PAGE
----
Suite for Piano & Orchestra op.200, Overtures: Die Eifersüchtigen & König Alfred, Prelude & Die Dornhecke Intermezzo from Dornröschen, Prelude: Act III of Samson.
Symphony Orchestra of Norrlands Opera, Umeå, conducted by Roland Kluttig. Tra Nguyen, piano.
Sterling CDS-1085 2009 DDD 77:46
Reviewed by Peter Storm van Leeuwen Also reviewd by Mark Thomas, Ilja Nieuwland & Dennis Slade.
I don’t have any hesitation in giving my opinion straight away. This Sterling release of Raff’s gorgeous Suite für das Pianoforte mit Begleitung des Orchesters (in E flat Major) op.200, is nothing but a real treat for all lovers of music of the romantic era.
Raff’s curiosity and interest in the baroque era has lead to some surprising compositions. We only have to think of his various suites for orchestra, violin and orchestra, for solo piano and the six suites for solo cello by Bach (BWV 1007-1012), arranged for solo piano. In these suites we find several (usually dance) movements of varying character, just as in the baroque period. Raff also used it in his op.200, a piece for piano and orchestra lasting over 38 minutes, consisting of five movements, each movement creating an unique atmosphere of its own. And Raff is a genius in combining the typical baroque elements with the features of the romantic style.
The first movement, Introduction und Fuge, impresses me most. The main theme is very well worked out, and the piano writing proves that Raff had the potential to be a great keyboard player himself. Several passages are nothing less than Raffian melodies with Lisztian virtuosity. It sparkles and keeps the attention of the listener continuously fixed, without giving the impression that the music was only meant to be just a showpiece. There is also a dazzling passage after 6:35 minutes which even reminds me of Beethoven in some of his piano sonatas.
After the brilliant opening movement the Menuett starts with a typical and simple theme. But after half a minute it’s transformed into a lovely melody. One of Raff’s specialties is the subtle usage of the wind instruments, and we immediately recognize it after two minutes. It’s most interesting to listen carefully how Raff develops the original theme in this very charming movement.
The most fun-filled, although even more simple, theme is introduced in the Gavotte und Musette. But it is so appealing that it keeps in your head for a long time. Listen to it, whistle the tune, and everyone in your direct environment will whistle it too. Imagine happy people, with folk dancing during a feast, in a small German village, some 125 years ago. The melody is a brilliant find, and utterly catchy.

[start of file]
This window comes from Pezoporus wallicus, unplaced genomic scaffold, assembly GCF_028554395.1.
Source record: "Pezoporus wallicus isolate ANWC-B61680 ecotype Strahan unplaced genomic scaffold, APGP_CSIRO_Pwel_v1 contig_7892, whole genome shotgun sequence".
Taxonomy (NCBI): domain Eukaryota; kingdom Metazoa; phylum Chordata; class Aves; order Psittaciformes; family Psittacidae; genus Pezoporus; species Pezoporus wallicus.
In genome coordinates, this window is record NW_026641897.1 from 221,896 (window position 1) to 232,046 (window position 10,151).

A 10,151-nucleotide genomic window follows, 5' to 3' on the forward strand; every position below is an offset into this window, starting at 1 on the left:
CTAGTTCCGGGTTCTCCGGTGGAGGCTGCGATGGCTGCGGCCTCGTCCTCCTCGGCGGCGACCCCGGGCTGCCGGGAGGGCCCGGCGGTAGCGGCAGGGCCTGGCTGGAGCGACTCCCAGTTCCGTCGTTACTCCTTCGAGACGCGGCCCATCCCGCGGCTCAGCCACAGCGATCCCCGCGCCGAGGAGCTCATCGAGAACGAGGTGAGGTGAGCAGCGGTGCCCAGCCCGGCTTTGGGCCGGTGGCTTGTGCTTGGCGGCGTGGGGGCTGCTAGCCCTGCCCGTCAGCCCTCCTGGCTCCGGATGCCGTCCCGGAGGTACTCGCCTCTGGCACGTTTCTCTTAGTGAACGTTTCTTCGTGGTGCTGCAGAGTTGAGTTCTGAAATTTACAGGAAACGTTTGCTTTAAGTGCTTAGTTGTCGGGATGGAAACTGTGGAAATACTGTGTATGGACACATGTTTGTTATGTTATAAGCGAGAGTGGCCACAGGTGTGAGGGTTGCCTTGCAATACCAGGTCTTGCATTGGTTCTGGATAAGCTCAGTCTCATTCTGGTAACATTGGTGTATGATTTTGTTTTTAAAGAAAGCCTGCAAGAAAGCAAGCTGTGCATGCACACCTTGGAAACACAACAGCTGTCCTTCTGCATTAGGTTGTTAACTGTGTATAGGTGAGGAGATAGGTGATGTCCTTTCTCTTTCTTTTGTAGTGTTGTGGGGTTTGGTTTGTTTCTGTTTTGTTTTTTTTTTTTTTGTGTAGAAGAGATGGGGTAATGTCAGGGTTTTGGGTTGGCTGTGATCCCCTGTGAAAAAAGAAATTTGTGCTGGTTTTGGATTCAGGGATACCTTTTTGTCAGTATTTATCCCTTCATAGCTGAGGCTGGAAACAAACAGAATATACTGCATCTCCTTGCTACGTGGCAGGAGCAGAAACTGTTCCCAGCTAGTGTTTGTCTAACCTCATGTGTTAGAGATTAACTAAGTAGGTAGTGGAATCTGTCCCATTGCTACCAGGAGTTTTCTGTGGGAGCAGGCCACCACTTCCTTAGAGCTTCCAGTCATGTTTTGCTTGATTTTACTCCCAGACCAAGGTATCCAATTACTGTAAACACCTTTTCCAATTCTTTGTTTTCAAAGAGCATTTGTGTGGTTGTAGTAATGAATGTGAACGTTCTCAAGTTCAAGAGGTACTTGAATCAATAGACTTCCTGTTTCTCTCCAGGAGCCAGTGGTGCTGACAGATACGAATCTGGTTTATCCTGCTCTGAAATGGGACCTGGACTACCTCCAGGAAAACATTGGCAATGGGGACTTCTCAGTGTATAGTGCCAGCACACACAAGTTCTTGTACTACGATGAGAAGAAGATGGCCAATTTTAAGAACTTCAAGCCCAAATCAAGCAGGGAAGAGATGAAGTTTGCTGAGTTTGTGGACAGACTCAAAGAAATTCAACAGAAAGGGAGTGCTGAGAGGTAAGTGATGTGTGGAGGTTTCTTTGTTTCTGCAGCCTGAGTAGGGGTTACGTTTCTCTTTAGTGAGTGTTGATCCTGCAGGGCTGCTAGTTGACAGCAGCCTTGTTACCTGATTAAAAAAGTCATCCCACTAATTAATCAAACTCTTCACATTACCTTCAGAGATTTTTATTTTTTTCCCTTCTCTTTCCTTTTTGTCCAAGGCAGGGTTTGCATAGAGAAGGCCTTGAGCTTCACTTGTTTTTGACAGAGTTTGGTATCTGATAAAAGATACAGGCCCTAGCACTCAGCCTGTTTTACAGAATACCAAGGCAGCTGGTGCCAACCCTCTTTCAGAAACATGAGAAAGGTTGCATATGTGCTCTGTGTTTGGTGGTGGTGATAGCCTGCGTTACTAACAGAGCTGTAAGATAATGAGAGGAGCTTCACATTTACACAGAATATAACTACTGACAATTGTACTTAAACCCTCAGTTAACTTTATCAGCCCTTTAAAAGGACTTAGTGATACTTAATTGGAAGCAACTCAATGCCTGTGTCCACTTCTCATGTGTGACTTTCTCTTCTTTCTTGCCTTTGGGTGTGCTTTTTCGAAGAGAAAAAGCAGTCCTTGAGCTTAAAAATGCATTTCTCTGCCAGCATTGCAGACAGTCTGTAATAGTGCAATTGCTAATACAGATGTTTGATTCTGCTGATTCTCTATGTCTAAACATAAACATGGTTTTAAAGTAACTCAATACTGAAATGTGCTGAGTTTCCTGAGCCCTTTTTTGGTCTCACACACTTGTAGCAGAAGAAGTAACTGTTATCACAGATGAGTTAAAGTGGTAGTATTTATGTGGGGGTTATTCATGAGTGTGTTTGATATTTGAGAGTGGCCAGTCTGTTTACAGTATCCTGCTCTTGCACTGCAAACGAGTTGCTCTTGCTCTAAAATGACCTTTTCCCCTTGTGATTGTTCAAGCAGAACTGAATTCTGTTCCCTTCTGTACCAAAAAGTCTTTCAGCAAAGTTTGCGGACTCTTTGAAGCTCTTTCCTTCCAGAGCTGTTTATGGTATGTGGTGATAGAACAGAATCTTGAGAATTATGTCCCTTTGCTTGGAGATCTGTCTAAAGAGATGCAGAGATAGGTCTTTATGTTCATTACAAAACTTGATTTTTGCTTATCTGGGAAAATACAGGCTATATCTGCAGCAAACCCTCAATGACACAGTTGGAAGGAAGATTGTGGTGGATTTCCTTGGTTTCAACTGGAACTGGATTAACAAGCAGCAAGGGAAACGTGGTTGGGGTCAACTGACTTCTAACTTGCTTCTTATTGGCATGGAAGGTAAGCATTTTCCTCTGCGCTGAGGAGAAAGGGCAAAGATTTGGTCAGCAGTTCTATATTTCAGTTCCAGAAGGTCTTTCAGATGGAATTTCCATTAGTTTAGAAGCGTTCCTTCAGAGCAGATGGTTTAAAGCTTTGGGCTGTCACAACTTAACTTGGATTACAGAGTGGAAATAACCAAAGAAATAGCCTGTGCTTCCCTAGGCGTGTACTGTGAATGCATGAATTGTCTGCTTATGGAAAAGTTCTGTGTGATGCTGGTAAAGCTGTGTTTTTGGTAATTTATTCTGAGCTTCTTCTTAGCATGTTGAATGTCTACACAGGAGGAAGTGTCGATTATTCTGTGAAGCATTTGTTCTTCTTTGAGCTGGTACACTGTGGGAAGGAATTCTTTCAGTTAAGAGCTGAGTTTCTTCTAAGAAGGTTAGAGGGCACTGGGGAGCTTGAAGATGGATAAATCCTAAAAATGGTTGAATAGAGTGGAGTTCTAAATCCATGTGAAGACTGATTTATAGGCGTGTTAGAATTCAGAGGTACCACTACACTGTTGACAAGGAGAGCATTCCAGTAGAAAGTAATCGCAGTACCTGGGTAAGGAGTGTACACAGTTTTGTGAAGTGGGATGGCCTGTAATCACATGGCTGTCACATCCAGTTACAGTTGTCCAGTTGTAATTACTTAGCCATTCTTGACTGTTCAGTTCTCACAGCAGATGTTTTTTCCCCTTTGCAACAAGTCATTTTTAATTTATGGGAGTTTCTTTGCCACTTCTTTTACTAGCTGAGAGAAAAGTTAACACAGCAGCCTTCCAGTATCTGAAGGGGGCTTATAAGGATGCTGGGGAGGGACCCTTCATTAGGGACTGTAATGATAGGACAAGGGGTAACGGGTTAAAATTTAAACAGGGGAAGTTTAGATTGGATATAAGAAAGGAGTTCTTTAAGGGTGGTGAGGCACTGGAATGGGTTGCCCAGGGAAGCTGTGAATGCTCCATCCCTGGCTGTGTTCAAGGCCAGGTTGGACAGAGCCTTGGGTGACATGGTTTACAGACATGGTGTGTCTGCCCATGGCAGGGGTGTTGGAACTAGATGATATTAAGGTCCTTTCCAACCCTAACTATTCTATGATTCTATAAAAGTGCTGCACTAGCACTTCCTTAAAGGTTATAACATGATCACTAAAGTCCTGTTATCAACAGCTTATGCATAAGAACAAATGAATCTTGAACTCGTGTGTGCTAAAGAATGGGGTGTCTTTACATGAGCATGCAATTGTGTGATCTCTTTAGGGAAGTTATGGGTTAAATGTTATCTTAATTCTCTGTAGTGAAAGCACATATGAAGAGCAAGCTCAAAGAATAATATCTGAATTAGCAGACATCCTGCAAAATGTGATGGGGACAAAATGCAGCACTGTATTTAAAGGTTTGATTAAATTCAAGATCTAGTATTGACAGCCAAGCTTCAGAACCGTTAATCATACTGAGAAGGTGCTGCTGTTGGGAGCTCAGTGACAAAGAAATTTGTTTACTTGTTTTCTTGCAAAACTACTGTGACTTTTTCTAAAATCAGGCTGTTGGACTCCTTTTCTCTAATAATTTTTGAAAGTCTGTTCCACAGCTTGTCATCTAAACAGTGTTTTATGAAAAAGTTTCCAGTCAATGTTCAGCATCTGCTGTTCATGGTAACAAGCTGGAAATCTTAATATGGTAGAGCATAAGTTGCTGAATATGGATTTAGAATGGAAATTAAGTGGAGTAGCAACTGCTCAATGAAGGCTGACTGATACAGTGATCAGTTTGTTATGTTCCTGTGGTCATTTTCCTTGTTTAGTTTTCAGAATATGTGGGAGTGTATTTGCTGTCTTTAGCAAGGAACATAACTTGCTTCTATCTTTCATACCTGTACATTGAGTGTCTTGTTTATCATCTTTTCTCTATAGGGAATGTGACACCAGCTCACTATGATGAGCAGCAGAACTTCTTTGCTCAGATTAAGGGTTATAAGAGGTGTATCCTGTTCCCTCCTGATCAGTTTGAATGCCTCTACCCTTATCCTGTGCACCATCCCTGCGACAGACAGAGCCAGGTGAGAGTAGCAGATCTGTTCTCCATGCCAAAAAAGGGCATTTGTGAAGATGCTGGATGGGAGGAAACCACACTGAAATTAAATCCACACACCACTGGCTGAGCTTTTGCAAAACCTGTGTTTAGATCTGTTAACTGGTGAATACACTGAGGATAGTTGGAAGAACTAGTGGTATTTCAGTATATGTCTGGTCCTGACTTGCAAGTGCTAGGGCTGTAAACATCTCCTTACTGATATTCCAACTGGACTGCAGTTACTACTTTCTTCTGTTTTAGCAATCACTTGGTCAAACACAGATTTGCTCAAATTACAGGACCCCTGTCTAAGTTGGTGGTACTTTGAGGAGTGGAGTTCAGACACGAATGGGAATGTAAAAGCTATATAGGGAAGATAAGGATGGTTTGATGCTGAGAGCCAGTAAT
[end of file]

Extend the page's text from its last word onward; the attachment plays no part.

The fourth movement is a Cavatine. We all know the other famous Cavatina, which is in fact a moving tune. In this suite the Cavatine is definitely a touching melody: emotional, lyrical, having depth. In short, a lovely and moving piece of music. If the former movement makes you happy, this movement might put you into a melancholic mood.
But not for long, because the Finale brings joy again. It’s a sparkling piece of music, with gusts of Mendelssohnian piano writing, however obviously without any baroque elements.
I cannot say that the Suite is some kind of a piano concerto. Usually a romantic piano concerto consists of fast-slow-fast movements (sometimes including a fourth scherzo movement), Raff’s Suite lacks those characteristics (although the Cavatine is a slow movement). But ask the question: which work do you love most, Raff’s Piano Concerto or Suite for Piano & Orchestra? I would say his Concerto is a gorgeous work, like other concertos from the era. His Suite gives more surprises and is, for me at least, slightly preferable. It’s a unique work, giving you a wonderful listening experience.
The Suite is professionally and enthusiastically played by the Swedish orchestra, which surely does’t sound like
I’m very pleased that the second half of the disc is filled with other, previously unreleased works by Raff. Both overtures are pleasant works, but not that impressive. I wonder whether König Alfred is inspired by Wagner? Raff has composed much more interesting works, like the other orchestral music which ends the CD. These are very subtle, lyrical and almost dreamy pieces extracted from Dornröschen and Samson.Compliments to Dr. Avrohom Leichtling. His very informative booklet notes are simply outstanding. In summary, this mouthwatering CD is warmly recommended, and certainly not only for Raff enthusiasts, but for every enthusiast. Sterling: Chapeau!
Peter Storm van Leeuwen
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